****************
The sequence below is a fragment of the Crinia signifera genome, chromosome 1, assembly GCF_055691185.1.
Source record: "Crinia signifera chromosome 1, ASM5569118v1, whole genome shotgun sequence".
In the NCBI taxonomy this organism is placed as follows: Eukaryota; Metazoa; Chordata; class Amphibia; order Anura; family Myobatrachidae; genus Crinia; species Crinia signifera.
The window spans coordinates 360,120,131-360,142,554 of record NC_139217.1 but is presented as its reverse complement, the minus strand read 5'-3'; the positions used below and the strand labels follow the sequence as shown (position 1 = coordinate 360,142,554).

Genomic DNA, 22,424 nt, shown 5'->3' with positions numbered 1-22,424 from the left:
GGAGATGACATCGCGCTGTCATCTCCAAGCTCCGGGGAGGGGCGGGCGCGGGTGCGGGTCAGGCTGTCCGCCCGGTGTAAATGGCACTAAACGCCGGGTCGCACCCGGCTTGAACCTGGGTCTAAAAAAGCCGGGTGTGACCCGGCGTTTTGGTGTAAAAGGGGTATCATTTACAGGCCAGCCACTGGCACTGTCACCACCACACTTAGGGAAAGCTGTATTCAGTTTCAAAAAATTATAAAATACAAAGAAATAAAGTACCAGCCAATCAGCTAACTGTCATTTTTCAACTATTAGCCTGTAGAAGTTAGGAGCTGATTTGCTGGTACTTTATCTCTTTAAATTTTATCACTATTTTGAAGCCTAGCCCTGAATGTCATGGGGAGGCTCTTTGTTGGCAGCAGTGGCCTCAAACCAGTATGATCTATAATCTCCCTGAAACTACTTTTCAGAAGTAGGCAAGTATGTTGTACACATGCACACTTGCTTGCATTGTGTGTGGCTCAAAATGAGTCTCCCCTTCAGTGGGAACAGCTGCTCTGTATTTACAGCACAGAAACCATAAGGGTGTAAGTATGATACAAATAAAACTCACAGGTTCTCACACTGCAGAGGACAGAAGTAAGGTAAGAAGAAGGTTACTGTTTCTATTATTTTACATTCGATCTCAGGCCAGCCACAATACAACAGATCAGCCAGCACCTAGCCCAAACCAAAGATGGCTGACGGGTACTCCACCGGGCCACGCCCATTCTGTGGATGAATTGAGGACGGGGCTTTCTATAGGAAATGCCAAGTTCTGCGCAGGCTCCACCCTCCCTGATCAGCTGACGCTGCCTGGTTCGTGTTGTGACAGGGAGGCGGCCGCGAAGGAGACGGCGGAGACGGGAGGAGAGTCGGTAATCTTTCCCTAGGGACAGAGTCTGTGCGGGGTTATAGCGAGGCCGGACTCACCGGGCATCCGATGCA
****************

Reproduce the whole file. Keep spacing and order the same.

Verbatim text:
The sequence below is a fragment of the Crinia signifera genome, chromosome 1, assembly GCF_055691185.1.
Source record: "Crinia signifera chromosome 1, ASM5569118v1, whole genome shotgun sequence".
In the NCBI taxonomy this organism is placed as follows: Eukaryota; Metazoa; Chordata; class Amphibia; order Anura; family Myobatrachidae; genus Crinia; species Crinia signifera.
The window spans coordinates 360,120,131-360,142,554 of record NC_139217.1 but is presented as its reverse complement, the minus strand read 5'-3'; the positions used below and the strand labels follow the sequence as shown (position 1 = coordinate 360,142,554).

Genomic DNA, 22,424 nt, shown 5'->3' with positions numbered 1-22,424 from the left:
GGAGATGACATCGCGCTGTCATCTCCAAGCTCCGGGGAGGGGCGGGCGCGGGTGCGGGTCAGGCTGTCCGCCCGGTGTAAATGGCACTAAACGCCGGGTCGCACCCGGCTTGAACCTGGGTCTAAAAAAGCCGGGTGTGACCCGGCGTTTTGGTGTAAAAGGGGTATCATTTACAGGCCAGCCACTGGCACTGTCACCACCACACTTAGGGAAAGCTGTATTCAGTTTCAAAAAATTATAAAATACAAAGAAATAAAGTACCAGCCAATCAGCTAACTGTCATTTTTCAACTATTAGCCTGTAGAAGTTAGGAGCTGATTTGCTGGTACTTTATCTCTTTAAATTTTATCACTATTTTGAAGCCTAGCCCTGAATGTCATGGGGAGGCTCTTTGTTGGCAGCAGTGGCCTCAAACCAGTATGATCTATAATCTCCCTGAAACTACTTTTCAGAAGTAGGCAAGTATGTTGTACACATGCACACTTGCTTGCATTGTGTGTGGCTCAAAATGAGTCTCCCCTTCAGTGGGAACAGCTGCTCTGTATTTACAGCACAGAAACCATAAGGGTGTAAGTATGATACAAATAAAACTCACAGGTTCTCACACTGCAGAGGACAGAAGTAAGGTAAGAAGAAGGTTACTGTTTCTATTATTTTACATTCGATCTCAGGCCAGCCACAATACAACAGATCAGCCAGCACCTAGCCCAAACCAAAGATGGCTGACGGGTACTCCACCGGGCCACGCCCATTCTGTGGATGAATTGAGGACGGGGCTTTCTATAGGAAATGCCAAGTTCTGCGCAGGCTCCACCCTCCCTGATCAGCTGACGCTGCCTGGTTCGTGTTGTGACAGGGAGGCGGCCGCGAAGGAGACGGCGGAGACGGGAGGAGAGTCGGTAATCTTTCCCTAGGGACAGAGTCTGTGCGGGGTTATAGCGAGGCCGGACTCACCGGGCATCCGATGCA